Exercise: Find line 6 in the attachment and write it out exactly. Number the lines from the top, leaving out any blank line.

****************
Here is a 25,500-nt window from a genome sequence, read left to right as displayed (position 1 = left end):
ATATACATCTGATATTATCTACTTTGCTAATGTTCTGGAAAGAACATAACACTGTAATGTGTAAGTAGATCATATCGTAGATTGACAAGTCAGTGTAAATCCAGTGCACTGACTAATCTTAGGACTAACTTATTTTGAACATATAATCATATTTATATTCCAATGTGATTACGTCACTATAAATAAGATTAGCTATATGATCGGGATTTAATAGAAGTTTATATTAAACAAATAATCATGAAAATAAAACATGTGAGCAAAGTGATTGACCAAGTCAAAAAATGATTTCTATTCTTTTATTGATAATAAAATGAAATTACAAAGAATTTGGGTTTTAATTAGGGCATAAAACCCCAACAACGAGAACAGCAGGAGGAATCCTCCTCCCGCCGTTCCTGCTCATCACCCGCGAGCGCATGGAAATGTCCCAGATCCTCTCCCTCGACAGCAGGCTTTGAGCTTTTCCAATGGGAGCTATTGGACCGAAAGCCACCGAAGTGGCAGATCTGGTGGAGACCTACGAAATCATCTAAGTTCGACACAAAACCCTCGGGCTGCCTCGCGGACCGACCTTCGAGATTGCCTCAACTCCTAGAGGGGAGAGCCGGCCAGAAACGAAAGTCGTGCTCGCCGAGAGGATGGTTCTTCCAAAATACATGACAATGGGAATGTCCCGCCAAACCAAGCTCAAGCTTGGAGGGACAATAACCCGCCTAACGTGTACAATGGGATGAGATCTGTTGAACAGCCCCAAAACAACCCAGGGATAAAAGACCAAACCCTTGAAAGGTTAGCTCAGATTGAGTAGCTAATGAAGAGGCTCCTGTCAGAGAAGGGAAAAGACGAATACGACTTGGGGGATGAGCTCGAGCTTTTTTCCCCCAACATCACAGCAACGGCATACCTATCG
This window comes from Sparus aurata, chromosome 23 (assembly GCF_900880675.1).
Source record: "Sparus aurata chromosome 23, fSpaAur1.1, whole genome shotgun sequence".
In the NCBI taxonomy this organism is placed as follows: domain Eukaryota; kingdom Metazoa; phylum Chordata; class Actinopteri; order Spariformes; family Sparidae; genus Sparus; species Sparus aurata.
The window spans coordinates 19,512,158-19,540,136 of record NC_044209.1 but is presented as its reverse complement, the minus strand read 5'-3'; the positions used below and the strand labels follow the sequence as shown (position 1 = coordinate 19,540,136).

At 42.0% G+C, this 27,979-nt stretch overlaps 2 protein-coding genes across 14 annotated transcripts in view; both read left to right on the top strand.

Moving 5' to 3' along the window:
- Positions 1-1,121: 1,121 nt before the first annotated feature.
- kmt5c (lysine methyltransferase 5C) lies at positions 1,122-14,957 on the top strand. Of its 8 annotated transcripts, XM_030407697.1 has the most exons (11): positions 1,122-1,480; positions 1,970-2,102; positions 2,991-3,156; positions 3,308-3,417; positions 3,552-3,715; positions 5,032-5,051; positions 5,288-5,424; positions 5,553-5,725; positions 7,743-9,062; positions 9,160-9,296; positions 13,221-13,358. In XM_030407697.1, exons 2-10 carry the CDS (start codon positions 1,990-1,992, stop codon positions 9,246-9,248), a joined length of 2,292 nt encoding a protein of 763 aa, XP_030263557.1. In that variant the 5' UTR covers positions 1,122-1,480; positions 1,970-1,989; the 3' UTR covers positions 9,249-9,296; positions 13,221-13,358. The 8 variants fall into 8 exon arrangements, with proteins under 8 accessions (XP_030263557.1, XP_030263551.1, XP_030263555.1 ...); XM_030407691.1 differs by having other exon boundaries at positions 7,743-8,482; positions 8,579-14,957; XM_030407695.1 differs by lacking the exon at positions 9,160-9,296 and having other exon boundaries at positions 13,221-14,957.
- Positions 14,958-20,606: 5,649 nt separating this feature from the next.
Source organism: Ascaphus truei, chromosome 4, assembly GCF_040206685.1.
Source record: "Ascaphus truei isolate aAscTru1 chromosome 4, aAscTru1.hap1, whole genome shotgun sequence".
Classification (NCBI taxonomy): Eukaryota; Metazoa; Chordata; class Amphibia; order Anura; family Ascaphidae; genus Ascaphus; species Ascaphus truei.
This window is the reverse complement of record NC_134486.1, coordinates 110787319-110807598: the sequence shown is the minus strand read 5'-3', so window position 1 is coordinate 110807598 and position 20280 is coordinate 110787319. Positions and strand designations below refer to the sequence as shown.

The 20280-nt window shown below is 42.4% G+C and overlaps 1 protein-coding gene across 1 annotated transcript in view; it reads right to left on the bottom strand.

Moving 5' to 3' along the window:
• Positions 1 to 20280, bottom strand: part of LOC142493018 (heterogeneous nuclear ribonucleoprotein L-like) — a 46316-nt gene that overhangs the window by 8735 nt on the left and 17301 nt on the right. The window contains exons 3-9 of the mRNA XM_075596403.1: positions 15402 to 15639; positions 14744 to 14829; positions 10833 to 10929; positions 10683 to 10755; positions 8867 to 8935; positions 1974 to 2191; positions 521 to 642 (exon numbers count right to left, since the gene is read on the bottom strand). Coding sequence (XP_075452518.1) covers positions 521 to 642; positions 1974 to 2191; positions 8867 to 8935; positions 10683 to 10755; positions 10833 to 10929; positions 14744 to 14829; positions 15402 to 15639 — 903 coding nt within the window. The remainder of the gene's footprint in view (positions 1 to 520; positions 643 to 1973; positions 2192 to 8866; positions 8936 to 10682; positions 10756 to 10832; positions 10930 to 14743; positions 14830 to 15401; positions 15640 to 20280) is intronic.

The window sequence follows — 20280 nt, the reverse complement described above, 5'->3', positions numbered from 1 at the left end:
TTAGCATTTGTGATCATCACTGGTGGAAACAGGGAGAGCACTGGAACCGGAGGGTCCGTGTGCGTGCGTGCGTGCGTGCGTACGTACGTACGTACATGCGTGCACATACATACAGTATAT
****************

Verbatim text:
The window spans coordinates 19,512,158-19,540,136 of record NC_044209.1 but is presented as its reverse complement, the minus strand read 5'-3'; the positions used below and the strand labels follow the sequence as shown (position 1 = coordinate 19,540,136).